Security and Privacy Changes in iOS 12

This year and for the first time, I actually went to the Apple WWDC conference, in San Jose. The conference was quite interesting, and gave me the opportunity to meet some of the members of the Apple security team.

Here are some notes about the security and privacy changes brought by iOS 12 that I thought were interesting.

Automatic strong passwords

The “Automatic Strong Passwords and Security Code AutoFill” session describes various enhancements made to the iOS built-in password management functionality.

Automated password generation

Starting with iOS 11, developers can “label” the username and password field in their app’s login screen:

let userTextField = UITextField()
userTextField.textContentType = .username

let passwordTextField = UITextField()
passwordTextField.textContentType = .password

This allows iOS to automatically login the user with the credentials they previously saved in their iCloud account, if the app has been properly associated with its web domains.

With iOS 12, a strong password can automatically be generated and stored when creating a new account in an app or in Safari. This functionality can be enabled by using the .username and the iOS 12 .newPassword content types in your “Create Account” screen:

let userTextField = UITextField()
userTextField.textContentType = .username

let newPasswordTextField = UITextField()
newPasswordTextField.textContentType = .newPassword

let confirmNewPasswordTextField = UITextField()
confirmNewPasswordTextField.textContentType = .newPassword

iOS 12 will then prompt the user to automatically generate a strong password during the account creation flow.

Any password that was automatically generated will contain upper-case, digits, hyphen, and lower-case characters. If your backend has limitations in the characters it allows in passwords, you can define a custom password rule in your app via the UITextInputPasswordRules API:

let newPasswordTextField = UITextField()


let rulesDescriptor = "allowed: upper, lower, digit; required: [$];" 
newPasswordTextField.passwordRules = UITextInputPasswordRules(descriptor: rulesDescriptor)

Apple has also released an online tool to help with writing password rules.

Similar labels can be used in a web page that Safari can leverage:


Automated 2FA SMS codes input

iOS 12 also introduces a content type for the text field that will receive 2 factor authentication codes received via SMS:

let securityCodeTextField = UITextField()
securityCodeTextField.textContentType = .oneTimeCode

Enabling this content type allows iOS to automatically fill in a 2FA code previously received via SMS (with a user prompt), which is pretty cool:


Federated authentication

iOS 12 introduces a new ASWebAuthenticationSession API for automatically handling an OAuth login flow.

Given an OAuth URL (ie. where to start the authentication flow), the API will:

  • Direct the user to the OAuth provider’s authentication page.
  • Have the user then log into their account on the provider’s page. As the API uses the same cookie store as Safari, the user may already be logged into their account; if that’s the case, the user will be prompted to confirm that they want to re-use their existing session in Safari, making the flow really quick.
  • Allow the user to review the OAuth permissions requested by your app, and grant access via the OAuth authorization prompt.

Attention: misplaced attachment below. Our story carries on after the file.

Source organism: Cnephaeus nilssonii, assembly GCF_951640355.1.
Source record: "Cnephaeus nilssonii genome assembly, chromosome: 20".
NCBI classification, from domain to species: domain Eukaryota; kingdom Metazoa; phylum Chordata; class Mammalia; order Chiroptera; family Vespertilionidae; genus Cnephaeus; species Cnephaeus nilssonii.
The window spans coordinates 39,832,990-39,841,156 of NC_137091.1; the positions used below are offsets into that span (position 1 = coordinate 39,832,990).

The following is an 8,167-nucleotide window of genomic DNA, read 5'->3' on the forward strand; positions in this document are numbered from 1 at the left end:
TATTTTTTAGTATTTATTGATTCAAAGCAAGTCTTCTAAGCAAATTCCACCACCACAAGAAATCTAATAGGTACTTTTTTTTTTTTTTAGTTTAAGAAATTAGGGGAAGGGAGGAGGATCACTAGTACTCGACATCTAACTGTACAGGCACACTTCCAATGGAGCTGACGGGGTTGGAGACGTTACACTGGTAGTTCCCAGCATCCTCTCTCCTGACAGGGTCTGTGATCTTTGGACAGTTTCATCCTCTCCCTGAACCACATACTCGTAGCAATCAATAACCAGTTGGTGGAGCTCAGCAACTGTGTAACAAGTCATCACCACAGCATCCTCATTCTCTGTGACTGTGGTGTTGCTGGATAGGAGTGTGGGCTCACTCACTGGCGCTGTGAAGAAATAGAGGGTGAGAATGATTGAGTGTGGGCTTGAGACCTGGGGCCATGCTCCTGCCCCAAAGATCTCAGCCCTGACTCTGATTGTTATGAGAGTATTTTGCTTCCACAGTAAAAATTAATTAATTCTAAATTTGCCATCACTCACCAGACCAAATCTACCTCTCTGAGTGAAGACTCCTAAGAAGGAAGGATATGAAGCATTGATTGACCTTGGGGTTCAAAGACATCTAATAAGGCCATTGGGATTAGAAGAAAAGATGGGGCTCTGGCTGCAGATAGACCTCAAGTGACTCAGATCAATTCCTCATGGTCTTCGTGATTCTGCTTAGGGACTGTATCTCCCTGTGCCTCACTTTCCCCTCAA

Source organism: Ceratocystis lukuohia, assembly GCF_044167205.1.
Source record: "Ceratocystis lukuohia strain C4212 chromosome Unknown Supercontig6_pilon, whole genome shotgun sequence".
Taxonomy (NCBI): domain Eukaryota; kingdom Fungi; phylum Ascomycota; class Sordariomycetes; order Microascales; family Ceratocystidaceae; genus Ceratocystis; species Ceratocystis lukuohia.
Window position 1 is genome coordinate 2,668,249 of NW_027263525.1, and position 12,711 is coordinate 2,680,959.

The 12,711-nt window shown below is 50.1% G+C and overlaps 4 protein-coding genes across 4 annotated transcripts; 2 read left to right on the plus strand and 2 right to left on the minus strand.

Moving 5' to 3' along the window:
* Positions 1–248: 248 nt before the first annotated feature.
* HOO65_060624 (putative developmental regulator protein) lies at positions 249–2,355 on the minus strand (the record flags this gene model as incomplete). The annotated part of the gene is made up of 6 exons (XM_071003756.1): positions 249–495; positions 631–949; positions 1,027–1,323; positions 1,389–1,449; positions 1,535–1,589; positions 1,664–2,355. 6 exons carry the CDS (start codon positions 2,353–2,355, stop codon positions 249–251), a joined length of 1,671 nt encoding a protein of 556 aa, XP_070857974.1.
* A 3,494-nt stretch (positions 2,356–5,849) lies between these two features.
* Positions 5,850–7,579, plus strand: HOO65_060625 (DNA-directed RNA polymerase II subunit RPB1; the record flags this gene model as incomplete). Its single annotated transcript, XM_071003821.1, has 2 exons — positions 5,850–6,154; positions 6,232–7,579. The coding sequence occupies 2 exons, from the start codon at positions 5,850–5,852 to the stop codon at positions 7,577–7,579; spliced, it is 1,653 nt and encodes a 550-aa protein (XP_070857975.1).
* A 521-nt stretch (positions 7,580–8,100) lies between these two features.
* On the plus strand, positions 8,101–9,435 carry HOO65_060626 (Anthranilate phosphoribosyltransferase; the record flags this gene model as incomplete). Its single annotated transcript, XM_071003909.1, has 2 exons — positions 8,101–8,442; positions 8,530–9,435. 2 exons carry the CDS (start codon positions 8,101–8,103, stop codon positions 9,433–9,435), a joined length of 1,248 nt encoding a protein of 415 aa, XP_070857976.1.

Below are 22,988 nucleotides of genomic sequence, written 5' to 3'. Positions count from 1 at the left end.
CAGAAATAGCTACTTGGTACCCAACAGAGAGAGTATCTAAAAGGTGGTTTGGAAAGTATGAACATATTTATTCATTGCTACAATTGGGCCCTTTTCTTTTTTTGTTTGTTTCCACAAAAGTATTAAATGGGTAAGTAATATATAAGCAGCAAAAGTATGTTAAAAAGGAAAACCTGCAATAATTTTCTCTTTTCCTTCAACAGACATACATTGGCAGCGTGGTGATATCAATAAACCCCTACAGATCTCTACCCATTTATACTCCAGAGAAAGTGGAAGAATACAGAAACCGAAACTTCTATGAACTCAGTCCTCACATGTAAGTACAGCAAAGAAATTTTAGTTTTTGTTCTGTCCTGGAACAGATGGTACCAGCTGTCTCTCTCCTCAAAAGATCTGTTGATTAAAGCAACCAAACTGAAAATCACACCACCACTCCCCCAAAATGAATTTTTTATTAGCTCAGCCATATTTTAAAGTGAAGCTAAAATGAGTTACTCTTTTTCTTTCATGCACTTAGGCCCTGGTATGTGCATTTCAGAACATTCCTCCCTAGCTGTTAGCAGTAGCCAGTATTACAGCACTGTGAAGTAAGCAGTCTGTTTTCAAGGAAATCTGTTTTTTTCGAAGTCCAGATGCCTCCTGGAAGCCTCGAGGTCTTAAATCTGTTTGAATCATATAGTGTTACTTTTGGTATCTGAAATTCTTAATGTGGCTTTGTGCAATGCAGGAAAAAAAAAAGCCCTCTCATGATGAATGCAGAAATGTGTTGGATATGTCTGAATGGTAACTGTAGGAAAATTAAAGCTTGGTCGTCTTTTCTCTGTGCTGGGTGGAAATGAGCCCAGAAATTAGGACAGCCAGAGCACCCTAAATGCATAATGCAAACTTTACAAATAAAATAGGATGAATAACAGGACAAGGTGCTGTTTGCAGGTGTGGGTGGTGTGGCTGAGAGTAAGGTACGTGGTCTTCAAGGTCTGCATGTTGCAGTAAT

• Return the user to your app and provide the callback URL, which contains the user’s authentication token if the flow was successful.

It was stated during the WWDC presentation that ASWebAuthenticationSession is now the “go-to way to implement federated authentication and it replaces SFAuthenticationSession”, which was deprecated in iOS 12.

Credential Provider Extension

All the password management improvements described above apply to the built-in password manager in iOS and Safari, the “iCloud KeyChain”. However, third-party password manager applications (such as LastPass, 1Password, etc.) can also get integrated into the password flows on iOS, via a new extension point called “Credential Provider Extension”.

Credential Provider Extension

This extension point and the corresponding APIs are all part of the new AuthenticationServices framework available on iOS 12. This framework allows providing a UI for user to choose their password when authenticating into an app, storing a newly-created password, etc.

The framework is described in details in the “Implementing AutoFill Credential Provider Extensions” presentation.

Secure object de-serialization

At WWDC this year, a whole presentation was dedicated to secure object serialization and de-serialization: “Data You Can Trust”.

When an application has some logic to receive arbitrary data (for example over the Internet) and to then de-serialize the data into an object, care must be taken when implementing this logic. Specifically, if the raw data can choose any arbitrary class as the the object it gets de-serialized to, this can lead to remote code execution. This type of vulnerability affects almost every language and framework, for example Apache and Java, Ruby on Rails, or Python’s pickle module.

In iOS applications, object (de-)serialization is usually implemented using:

  • The NSCoding protocol, which allows the developer to implement the serialization logic for their own classes.
  • The NSKeyedArchiver class which takes an object that implements NSCoding and serializes it into a specific file format called an archive, which can then be stored for example on the file system. The NSKeyedUnarchiver class can then be used to de-serialize the object.

This approach is vulnerable to the issue described above, referred to as an “object substitution attack” in the Apple documentation: the data gets de-serialized to a different object than what was expected by the developer.